• Increased intracellular calcium results in the activation of proteases, mitochondrial dysfunction and the generation of free oxygen radicals; which go on to cause damage to myofilaments and injure membrane phospholipid with leakage of intracellular contents into plasma. These contents include potassium, phosphate, CK, urate, and myoglobin. 

 

AKI and Rhabdomyolysis 

AKI is a severe and common complication of rhabdomyolysis.  The pathophysiology of AKI due to rhabdomyolysis is complex, not fully understood, and involves several mechanisms of action.  Following muscle cell damage, potassium, phosphate, myoglobin, CK, LDH and aldolase are released into the circulation.  The primary insult to the kidneys in rhabdomyolysis is thought to be due to volume depletion and the direct impact of myoglobin via three mechanisms on the kidney: renal vasoconstriction due to cytokine release, formation of intra-tubular casts and direct toxicity to the tubular cells.  The following diagram depicts the way in which rhabdomyolysis can cause AKI via these mechanisms (B).

 

Picture taken from  (G) Petejova and Martinek, Acute kidney injury due to rhabdomyolysis and renal replacement therapy: a critical review. Critical Care 2014, 18:224  doi:10.1186/cc13897

 

Causes 

There are multiple potential causes of rhabdomyolysis [C, D, E] can be catagorised as follows: 

  • Traumatic or muscle compression 
  • Non-traumatic exertional  
  • Non-traumatic non exertional 

Work Up 

  • Symptoms and Clinical signs 

The classical triad of symptoms in rhabdomyolysis is muscle pain, weakness and dark urine, though patients can be asymptomatic.  The muscle groups usually involved are the large proximal girdle muscles, and may be tender and/or swollen in clinical examination. Depending on the severity of presentation, patients may also complain of constitutional upset, and an altered metal state.  

 

Diagnostic tests 

  • CK, Myoglobinuria and Myoglobinaemia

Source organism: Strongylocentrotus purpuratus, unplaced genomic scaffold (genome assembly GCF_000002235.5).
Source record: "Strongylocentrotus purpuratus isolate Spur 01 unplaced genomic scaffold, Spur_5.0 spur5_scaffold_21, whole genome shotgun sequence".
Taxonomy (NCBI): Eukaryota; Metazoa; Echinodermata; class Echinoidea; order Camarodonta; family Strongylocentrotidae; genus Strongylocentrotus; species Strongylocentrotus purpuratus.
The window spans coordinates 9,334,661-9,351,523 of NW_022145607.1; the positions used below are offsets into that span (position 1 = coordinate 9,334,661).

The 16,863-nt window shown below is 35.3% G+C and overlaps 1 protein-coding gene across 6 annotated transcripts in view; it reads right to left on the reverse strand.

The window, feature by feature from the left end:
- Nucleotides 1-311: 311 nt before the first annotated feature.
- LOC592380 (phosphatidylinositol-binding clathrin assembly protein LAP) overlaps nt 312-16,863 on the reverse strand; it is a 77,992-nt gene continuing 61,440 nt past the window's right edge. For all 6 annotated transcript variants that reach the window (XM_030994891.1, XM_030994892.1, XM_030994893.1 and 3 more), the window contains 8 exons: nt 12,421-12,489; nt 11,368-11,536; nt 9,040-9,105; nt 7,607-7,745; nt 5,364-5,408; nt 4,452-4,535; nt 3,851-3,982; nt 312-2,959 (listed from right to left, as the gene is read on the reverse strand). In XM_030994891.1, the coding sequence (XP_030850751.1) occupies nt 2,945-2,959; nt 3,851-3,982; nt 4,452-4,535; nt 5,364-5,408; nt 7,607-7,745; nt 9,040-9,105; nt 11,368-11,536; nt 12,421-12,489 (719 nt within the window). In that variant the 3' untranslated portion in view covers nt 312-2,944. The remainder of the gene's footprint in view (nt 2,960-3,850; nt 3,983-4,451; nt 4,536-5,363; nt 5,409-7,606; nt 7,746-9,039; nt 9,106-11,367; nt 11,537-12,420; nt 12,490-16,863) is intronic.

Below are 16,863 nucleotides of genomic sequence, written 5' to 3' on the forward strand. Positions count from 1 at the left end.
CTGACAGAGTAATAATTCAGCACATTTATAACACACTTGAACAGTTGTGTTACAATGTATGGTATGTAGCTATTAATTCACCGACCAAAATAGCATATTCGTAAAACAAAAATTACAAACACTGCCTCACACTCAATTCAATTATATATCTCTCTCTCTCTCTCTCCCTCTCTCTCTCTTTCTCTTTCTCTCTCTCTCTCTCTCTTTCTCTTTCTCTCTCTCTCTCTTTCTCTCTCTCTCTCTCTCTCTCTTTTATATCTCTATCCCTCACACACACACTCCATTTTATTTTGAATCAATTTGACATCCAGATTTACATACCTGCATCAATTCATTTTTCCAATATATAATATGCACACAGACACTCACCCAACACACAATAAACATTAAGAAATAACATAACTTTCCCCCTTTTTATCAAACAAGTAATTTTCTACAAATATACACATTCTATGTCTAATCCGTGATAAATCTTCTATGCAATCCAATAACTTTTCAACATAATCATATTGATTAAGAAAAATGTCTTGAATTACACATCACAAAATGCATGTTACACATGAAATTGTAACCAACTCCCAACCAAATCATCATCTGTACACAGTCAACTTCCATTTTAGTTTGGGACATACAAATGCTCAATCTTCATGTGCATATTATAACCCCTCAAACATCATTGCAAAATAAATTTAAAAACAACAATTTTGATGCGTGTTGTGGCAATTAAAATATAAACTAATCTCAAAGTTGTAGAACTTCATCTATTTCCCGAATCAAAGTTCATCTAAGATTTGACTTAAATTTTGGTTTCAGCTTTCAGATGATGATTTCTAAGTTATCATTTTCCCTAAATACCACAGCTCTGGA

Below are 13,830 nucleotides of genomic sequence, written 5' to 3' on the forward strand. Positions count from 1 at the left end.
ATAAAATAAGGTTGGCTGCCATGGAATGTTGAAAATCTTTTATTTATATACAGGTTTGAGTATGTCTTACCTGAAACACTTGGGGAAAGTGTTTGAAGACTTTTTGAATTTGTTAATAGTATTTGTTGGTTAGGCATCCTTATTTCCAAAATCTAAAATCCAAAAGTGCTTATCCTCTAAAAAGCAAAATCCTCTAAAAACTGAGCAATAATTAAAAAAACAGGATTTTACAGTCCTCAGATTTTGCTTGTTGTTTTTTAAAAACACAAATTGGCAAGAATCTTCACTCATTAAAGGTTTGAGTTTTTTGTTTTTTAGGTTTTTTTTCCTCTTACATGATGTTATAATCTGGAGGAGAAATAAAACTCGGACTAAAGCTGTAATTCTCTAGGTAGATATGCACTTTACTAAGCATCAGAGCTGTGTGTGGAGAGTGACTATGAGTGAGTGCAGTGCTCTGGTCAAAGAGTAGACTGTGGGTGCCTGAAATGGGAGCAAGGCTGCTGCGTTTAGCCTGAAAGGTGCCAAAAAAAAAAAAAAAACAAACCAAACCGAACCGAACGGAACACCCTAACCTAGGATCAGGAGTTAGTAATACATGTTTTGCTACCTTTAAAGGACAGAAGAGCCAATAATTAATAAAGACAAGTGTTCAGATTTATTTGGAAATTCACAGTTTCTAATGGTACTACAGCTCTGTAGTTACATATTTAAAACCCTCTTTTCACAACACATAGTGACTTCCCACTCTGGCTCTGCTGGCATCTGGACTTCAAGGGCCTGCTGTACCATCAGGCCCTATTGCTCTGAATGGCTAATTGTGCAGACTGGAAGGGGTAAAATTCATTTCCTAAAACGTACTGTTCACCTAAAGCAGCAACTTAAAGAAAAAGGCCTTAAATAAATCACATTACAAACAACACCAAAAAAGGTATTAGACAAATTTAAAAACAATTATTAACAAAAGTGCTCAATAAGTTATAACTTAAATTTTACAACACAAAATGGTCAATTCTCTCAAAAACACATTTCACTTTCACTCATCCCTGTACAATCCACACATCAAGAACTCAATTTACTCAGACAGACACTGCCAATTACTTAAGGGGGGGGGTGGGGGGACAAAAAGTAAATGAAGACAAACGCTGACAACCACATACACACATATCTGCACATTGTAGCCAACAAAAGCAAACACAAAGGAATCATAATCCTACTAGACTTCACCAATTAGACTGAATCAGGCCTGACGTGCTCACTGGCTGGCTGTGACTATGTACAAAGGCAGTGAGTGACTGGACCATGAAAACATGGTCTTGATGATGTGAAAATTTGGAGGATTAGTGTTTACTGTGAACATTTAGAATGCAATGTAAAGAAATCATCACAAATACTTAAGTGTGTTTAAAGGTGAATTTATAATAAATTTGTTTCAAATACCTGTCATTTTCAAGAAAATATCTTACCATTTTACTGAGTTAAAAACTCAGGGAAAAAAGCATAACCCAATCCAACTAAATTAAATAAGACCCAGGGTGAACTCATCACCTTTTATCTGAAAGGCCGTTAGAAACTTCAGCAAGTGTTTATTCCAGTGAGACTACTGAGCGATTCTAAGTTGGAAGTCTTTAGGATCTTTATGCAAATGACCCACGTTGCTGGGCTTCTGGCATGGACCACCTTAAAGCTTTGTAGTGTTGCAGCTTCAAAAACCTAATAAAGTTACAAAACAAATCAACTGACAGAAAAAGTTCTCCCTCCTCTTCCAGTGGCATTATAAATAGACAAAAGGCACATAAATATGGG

The most sensitive indicator of muscle damage is CK (more specifically CKMM), thus being the gold-standard investigation: serum levels begin to rise 2-12 hours post muscle injury, peaking at 24-72 hours and then decreasing gradually in 7-10 days (A).  A threshold level for CK has not yet been established, but many physicians take a level of five times the normal value to be diagnostic (I).   

Another finding suggestive of rhabdomyolysis is the presence of myoglobin in urine, although not all patients urine will be discoloured (B).  However, urinary and serum levels return to normal much more rapidly than CK (within 6 hours).  A negative serum or urine myoglobin test maybe falsely reassuring,   thus CK is more reliable than myoglobin in assessing the presence and extent of muscle damage and rhabdomyolysis (B).   

 

Supporting findings: 

  • AKI.
  • Hyperkalaemia and Hyperphosphataemia:  Potassium and phosphate are released from muscle breakdown and are excreted in the urine.  Hyperkalaemia and hyperphosphataemia may occur in the presence in extreme muscle breakdown or AKI.    
  • Hypocalcaemia:   Hypocalcaemia can occur in the initial stages due to entry into damaged myocytes, calcium deposition in to damaged muscles and decreased bony responsiveness to parathyroid hormone.  During the recovery stages, hypercalcaemia ay result as calcium is released from injured muscle and mild secondary hyperparathyroidism and increased 1,25-dihydroxyvitamin D levels.
  • Hyperuricaemia:   Hyperuricaemia may occur as uric acid is released from purines derived from damaged muscle cells and is prominent in AKI.
  • Metabolic acidosis 
  • DIC can occur due to the release of thromboplastin and other prothrombotic substances from damaged muscle.  

 

Further investigations to assess for complications of rhabdomyolysis are also necessary so that they can be treated accordingly: 

  • ECG to assess for arrhythmias. 
  • ABG to detect metabolic/lactic acidosis. 
  • Urea and creatinine to assess for AKI (A). 

 

Following this, if the cause for rhabdomyolysis is unclear, investigations to determine this will be required (A).  

In young patients with rhabdomyolysis muscle biopsy to test for muscular dystrophy and investigations to test for metabolic myopathies are useful. 

  • FBC to detect infection. 
  • Endocrinological tests if thought to be a possible underlying cause. 
  • Toxicology screen (A). 

 

Complications 

  • There are several important and severe complications that can occur with rhabdomyolysis, and thus regular monitoring and early intervention with any complications is important.   
  • AKI - very common in patients with Rhabdomyolysis, with between 30-50% of patients developing AKI. It may not occur for several days following the initial muscle damage, and so regular monitoring of U&Es is required (C).  The risk of developing this is related to the CK level and greatest when CK is over 15-20,000u/l (J). 
  • Arrhythmias - due to electrolyte abnormalities, thus it is necessary to monitor these throughout treatment. 
  • Volume Depletion - fluid accumulates in muscle tissue due to deranged electrolytes.  Hypovolaemia can be severe with extensive rhabdomyolysis, leading to hypovolaemic shock.